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Album Review: Bonsai Mammoth by Darko

UK skate-punks Darko release their debut album Bonsai Mammoth on 3rd February via Bird Attack Records (US), Lockjaw Records (UK) and Torch of Hope (JP). This marks a change in tact for Darko, this is a more personal record, lyrically it abandons the narrative weaved through earlier EPs to focus inwardly on more personal subject matter, although they aren’t ruling out returning to their familiar concept-style records any time soon.

“We felt a lot more relaxed recording this album compared to last EP’s and hopefully that comes across,” explains guitarist Chris Brown “It certainly made things run smoother for me. We also had more time to mess about with sounds and effects that we don’t normally do, as well as giving me time to work on my right-hand technique for the technical sections.”

While Darko retain their trademark duelling riffs with an intricacy which made their early sound so compelling, there’s more to the band than just breakneck riffs on Bonsai Mammoth. This is a new and improved version of the band.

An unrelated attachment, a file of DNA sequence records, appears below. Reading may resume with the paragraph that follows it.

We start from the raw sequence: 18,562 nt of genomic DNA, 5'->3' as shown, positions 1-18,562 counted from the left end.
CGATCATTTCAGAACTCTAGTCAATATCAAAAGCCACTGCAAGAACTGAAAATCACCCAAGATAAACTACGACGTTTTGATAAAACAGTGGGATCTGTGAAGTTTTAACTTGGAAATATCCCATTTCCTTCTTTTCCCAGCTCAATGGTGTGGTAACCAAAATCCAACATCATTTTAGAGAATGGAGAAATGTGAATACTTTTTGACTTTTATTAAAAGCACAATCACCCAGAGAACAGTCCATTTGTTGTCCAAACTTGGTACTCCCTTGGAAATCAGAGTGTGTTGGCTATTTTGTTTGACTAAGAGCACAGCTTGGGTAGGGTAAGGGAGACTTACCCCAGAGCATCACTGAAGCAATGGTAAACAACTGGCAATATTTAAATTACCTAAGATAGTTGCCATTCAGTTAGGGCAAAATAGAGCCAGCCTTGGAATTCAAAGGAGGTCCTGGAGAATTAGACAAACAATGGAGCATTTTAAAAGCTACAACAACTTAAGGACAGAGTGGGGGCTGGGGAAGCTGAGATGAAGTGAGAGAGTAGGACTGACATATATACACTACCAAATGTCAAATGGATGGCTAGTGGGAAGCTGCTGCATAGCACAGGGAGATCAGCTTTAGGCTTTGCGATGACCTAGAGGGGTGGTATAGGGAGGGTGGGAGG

Opener ‘Life Forms’ initially makes you question if it is Darko you’re listening to. It starts in expansive post-rock atmospherics before exploding into frantic punk riffs resonating with the snarling vocal of Dan Smith. The progression of Darko is most apparent in tracks like ‘Set In Our Ways’ where their sound has been refined and honed into a compact and exhilarating march of infectious punk. It’s still a little rough around the edges, the vocal is still particularly harsh, but that just adds to the like-ability of the album. You want to see the imperfections, it’s raw and relatable.

‘Hiraeth’ bridges the gap between the band’s earlier EPs and this new-found confidence and ease. Its roots are in raucous punk and you’re treated to some wonderful thrashy riffs, but it’s the infectious hook that comes to the fore and shines through as the strongest element of the track. There’s touches of Gnarwolves at their most infectious.

While there may be a couple of tracks that miss the mark slightly – ‘In the Company of Wolves’ tries hard but ultimately falls a little short – the good far outweighs the bad. ‘Dead Horses’ is a formidable track and album closer ‘We Can Stand For Something More’ signs of Bonsai Mammoth in excellent fashion.

AD Rating 7/10

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